Hire fat people. Realize that starting your grading at a straight size 2 doesn’t work to expand into plus sizes so start grading from a size 16 and then go up or down. Hire fat people to read your press releases, to go through your website, to sit in on photoshoots, and then make sure that you’re photographing those same garments on a variety of body types. Pay fat influencers to review your pieces. Acknowledge the lack of understanding as a thin person that you have, because you can’t understand what it’s like to live as a fat person unless you are one. Oh! And stop saying ‘flattering’. You’re just saying the piece looks good, because it makes you look thinner and we’re over it.
How can consumers hold brands accountable and create change in the industry?
Talk to the people who make your clothes. Ask questions about size diversity just like you ask questions about ethical standards. Remind brands that this is an issue you’re watching. That this is something you care about and then stop supporting brands that have made it clear they don’t want to design for all body types.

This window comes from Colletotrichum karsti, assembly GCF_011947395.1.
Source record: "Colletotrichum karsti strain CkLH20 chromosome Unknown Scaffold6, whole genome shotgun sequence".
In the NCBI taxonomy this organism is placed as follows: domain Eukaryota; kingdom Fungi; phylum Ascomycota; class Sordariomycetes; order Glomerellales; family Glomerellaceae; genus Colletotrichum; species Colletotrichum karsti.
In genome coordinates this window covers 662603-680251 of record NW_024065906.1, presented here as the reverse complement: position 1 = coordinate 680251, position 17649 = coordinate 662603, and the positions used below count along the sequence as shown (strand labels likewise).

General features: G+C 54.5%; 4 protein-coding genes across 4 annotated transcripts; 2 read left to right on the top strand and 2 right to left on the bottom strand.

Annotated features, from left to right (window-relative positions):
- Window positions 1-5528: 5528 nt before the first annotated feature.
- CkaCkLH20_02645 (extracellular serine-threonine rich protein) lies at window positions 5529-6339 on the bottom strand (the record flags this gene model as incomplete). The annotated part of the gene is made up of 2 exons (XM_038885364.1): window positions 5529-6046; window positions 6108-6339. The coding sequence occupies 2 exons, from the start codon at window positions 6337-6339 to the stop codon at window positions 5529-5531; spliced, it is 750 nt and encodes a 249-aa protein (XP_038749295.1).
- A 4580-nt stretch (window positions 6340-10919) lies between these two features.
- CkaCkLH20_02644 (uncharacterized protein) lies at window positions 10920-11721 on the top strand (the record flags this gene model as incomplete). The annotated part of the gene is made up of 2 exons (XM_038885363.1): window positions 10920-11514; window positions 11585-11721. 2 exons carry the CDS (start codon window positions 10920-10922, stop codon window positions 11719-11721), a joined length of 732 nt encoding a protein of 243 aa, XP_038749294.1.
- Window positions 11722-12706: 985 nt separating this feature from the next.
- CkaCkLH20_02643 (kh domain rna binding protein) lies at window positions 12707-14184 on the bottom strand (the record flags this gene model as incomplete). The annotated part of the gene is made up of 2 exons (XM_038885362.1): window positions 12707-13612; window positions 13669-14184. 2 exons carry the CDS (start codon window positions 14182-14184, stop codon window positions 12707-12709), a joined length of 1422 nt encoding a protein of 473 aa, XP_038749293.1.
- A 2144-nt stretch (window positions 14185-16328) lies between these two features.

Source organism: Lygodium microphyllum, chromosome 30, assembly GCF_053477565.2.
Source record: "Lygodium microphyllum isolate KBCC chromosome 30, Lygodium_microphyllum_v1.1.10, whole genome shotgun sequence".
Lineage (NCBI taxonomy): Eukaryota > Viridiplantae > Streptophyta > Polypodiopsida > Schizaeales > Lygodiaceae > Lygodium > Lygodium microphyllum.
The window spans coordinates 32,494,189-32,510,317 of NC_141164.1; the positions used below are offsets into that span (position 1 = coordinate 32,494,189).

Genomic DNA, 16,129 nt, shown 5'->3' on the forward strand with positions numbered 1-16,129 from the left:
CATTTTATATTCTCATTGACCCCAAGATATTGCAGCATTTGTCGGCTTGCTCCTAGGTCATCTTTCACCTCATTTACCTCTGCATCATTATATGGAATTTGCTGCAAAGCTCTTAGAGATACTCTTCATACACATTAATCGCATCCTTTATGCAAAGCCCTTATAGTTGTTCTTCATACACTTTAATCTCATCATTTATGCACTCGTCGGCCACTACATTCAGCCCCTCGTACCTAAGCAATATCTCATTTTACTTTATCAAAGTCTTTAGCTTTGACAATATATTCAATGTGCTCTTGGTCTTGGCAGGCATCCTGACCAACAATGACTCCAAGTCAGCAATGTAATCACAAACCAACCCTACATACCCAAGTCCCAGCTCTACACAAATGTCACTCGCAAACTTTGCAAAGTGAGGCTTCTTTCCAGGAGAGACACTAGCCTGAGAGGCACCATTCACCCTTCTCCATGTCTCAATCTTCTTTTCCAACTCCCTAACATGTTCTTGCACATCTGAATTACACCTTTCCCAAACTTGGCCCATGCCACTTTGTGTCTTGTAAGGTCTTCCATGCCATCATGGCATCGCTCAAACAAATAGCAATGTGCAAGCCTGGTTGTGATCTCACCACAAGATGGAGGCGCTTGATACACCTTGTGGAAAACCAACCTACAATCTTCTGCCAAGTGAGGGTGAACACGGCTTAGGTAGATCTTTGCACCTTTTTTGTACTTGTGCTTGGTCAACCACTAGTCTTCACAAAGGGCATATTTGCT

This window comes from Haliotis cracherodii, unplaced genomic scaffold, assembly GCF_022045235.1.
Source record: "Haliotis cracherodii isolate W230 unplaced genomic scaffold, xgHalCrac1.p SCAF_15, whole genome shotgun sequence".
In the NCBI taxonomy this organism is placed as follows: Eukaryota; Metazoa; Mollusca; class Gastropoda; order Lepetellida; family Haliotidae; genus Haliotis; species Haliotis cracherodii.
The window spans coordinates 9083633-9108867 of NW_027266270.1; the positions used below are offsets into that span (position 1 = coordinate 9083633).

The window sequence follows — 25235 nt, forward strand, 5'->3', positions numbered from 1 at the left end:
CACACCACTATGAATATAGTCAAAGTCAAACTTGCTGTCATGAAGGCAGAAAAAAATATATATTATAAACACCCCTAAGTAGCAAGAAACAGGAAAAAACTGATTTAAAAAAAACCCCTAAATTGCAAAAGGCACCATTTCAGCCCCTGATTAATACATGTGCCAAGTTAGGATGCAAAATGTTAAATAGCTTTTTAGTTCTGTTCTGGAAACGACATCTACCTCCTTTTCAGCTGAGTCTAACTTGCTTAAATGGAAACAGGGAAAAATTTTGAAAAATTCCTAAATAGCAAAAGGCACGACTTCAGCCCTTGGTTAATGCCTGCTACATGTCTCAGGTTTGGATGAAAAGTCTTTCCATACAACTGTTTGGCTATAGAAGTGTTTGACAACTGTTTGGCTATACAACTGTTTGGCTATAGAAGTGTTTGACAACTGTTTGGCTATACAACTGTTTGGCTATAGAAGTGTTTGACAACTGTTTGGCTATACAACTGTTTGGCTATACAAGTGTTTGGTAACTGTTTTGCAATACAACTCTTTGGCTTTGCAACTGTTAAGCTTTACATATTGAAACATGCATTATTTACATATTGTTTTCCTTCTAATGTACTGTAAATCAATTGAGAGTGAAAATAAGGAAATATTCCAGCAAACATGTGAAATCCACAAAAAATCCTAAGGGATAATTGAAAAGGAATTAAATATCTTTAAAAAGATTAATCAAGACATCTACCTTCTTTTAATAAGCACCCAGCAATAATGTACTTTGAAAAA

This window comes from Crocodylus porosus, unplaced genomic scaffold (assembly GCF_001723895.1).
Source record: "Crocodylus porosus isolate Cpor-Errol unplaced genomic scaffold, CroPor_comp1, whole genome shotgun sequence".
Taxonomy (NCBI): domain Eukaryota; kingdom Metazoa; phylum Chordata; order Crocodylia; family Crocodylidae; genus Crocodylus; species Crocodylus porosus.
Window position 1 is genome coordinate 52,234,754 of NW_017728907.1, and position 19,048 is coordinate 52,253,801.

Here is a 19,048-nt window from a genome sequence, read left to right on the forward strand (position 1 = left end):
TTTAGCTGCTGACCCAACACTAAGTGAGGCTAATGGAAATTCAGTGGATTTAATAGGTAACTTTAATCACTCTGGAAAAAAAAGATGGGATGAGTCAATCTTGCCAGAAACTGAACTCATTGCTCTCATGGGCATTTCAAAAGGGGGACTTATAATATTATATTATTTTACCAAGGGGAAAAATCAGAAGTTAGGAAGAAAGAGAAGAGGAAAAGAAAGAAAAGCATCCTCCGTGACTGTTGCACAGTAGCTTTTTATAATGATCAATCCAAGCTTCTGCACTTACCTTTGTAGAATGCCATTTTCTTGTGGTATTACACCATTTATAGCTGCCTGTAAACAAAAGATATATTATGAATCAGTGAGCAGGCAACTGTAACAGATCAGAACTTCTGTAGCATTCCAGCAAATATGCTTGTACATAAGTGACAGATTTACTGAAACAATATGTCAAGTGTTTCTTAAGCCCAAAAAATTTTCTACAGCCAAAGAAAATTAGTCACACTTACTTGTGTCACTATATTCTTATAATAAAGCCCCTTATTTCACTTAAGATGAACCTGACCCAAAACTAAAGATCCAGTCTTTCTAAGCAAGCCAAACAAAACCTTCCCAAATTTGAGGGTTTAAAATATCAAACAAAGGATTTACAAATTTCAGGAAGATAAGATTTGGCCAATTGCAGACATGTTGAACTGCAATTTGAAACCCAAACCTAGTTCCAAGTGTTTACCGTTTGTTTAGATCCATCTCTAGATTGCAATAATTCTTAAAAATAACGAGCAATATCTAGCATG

What brands (and/or stores) do you love?
I have a full list on my website, but off the top of my head—the shop Hazel & Rose, Power of My People, Elizabeth Suzann, Hackwith Design House, State the Label, Nettles Tale, BEATON, Laasso, Heirloom Hats, Le Lou Ula (rings up to a size 12!), UziNYC, Vincetta, Revelle, Sotela, Block Shop Textiles, and as many tiny vintage hats as I can get my hands on.
What's your advice on finding a style and building a sustainable closet you love?
Pay attention to what’s missing in your wardrobe. Fill that gap first, instead of buying more of what you already have. Take inspiration from folks but don’t feel restricted to creating that look identically again. Accessories for me, are always the “fun” part to shake up staple pieces. Spend weeks, even months considered what to add to your closet. Hand wash your pieces, treat them with love to extend their life. Burn all the fashion rules we were raised on that said what you can and can’t wear. You get to decide that.
Thank you, Marielle!